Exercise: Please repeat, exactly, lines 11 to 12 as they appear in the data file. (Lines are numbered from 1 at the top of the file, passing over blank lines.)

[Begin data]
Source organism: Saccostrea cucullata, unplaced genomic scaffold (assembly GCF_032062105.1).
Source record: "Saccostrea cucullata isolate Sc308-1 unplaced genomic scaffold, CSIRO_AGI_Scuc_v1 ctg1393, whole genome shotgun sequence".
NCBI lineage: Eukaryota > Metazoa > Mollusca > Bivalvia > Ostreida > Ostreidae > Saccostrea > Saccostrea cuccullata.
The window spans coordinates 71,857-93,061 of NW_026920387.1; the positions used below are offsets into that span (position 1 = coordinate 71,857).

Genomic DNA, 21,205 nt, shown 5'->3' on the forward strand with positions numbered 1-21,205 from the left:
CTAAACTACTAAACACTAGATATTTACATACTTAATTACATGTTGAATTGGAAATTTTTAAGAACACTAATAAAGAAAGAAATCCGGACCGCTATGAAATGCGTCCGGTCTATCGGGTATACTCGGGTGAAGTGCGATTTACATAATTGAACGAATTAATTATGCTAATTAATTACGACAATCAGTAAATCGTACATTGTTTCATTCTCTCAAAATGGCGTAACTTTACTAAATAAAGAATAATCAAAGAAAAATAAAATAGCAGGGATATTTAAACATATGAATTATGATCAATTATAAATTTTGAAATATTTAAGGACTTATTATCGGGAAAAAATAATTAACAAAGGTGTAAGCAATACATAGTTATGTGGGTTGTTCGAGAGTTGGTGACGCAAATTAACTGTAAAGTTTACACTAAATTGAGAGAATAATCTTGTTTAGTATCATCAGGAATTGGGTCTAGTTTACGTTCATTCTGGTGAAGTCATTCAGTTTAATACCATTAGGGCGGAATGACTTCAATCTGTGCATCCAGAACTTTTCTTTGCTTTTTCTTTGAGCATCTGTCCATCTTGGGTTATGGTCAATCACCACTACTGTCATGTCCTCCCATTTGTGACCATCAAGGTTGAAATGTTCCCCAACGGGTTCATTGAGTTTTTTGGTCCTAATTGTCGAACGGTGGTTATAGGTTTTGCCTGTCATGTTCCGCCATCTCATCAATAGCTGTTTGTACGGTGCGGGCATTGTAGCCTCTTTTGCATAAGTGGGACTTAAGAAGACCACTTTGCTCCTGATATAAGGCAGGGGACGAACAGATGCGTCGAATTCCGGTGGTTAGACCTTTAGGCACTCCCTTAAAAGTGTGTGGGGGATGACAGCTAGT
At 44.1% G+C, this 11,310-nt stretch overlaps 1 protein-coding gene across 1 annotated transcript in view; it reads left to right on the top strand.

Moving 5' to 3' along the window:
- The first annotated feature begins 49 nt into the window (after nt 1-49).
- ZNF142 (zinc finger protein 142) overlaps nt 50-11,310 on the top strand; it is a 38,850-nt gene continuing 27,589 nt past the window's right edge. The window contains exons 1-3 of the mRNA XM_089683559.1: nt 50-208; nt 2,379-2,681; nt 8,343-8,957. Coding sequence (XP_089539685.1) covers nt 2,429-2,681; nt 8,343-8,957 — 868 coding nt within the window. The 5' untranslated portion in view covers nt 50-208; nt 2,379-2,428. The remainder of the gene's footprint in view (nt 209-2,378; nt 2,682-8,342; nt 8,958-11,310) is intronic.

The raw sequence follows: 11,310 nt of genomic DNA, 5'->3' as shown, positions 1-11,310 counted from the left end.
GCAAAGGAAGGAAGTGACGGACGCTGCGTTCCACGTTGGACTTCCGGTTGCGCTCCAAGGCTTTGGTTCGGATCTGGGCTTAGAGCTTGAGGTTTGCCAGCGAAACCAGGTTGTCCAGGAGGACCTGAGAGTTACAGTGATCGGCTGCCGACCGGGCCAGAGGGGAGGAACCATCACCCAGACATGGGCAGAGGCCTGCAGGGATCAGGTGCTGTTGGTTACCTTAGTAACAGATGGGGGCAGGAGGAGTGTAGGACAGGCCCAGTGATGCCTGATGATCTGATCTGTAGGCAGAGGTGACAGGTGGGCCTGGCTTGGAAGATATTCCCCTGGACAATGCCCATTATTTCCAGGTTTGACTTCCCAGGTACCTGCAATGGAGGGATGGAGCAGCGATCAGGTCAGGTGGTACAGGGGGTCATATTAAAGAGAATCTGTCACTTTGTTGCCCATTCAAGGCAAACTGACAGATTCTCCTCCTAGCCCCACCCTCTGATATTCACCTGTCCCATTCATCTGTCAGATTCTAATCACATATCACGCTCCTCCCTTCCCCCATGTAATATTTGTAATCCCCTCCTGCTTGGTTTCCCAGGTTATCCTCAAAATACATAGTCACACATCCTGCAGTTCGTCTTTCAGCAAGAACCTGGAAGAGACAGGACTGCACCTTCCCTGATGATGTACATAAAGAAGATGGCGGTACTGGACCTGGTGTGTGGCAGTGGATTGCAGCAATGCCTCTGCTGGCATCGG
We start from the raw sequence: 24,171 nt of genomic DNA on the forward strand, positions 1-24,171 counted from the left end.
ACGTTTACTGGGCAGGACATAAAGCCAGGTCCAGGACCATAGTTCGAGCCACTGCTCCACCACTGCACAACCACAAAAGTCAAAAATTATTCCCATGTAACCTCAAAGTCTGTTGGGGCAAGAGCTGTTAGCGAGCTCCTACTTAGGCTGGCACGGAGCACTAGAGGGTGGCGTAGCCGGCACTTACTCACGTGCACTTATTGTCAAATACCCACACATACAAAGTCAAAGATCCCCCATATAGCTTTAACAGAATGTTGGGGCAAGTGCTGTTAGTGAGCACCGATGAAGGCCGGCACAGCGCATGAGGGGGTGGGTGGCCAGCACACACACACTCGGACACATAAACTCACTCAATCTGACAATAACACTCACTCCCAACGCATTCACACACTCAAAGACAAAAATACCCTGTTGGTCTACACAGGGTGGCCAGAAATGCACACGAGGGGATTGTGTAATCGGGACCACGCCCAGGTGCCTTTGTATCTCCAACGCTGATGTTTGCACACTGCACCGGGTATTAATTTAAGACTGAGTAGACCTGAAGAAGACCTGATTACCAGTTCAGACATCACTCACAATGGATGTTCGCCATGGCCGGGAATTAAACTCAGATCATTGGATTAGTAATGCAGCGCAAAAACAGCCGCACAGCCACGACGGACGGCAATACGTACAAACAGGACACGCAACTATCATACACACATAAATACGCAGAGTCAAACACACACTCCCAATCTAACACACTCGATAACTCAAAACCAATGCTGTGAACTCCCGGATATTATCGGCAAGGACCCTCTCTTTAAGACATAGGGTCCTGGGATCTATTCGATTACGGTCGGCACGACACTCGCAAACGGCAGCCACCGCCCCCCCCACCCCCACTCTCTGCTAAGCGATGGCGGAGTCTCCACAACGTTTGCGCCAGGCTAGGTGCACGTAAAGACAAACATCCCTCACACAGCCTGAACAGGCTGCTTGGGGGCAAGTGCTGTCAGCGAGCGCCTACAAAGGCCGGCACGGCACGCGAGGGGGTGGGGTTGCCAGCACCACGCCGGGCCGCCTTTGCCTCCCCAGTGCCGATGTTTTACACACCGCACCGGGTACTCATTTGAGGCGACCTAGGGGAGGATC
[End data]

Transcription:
The raw sequence follows: 11,310 nt of genomic DNA, 5'->3' as shown, positions 1-11,310 counted from the left end.
GCAAAGGAAGGAAGTGACGGACGCTGCGTTCCACGTTGGACTTCCGGTTGCGCTCCAAGGCTTTGGTTCGGATCTGGGCTTAGAGCTTGAGGTTTGCCAGCGAAACCAGGTTGTCCAGGAGGACCTGAGAGTTACAGTGATCGGCTGCCGACCGGGCCAGAGGGGAGGAACCATCACCCAGACATGGGCAGAGGCCTGCAGGGATCAGGTGCTGTTGGTTACCTTAGTAACAGATGGGGGCAGGAGGAGTGTAGGACAGGCCCAGTGATGCCTGATGATCTGATCTGTAGGCAGAGGTGACAGGTGGGCCTGGCTTGGAAGATATTCCCCTGGACAATGCCCATTATTTCCAGGTTTGACTTCCCAGGTACCTGCAATGGAGGGATGGAGCAGCGATCAGGTCAGGTGGTACAGGGGGTCATATTAAAGAGAATCTGTCACTTTGTTGCCCATTCAAGGCAAACTGACAGATTCTCCTCCTAGCCCCACCCTCTGATATTCACCTGTCCCATTCATCTGTCAGATTCTAATCACATATCACGCTCCTCCCTTCCCCCATGTAATATTTGTAATCCCCTCCTGCTTGGTTTCCCAGGTTATCCTCAAAATACATAGTCACACATCCTGCAGTTCGTCTTTCAGCAAGAACCTGGAAGAGACAGGACTGCACCTTCCCTGATGATGTACATAAAGAAGATGGCGGTACTGGACCTGGTGTGTGGCAGTGGATTGCAGCAATGCCTCTGCTGGCATCGG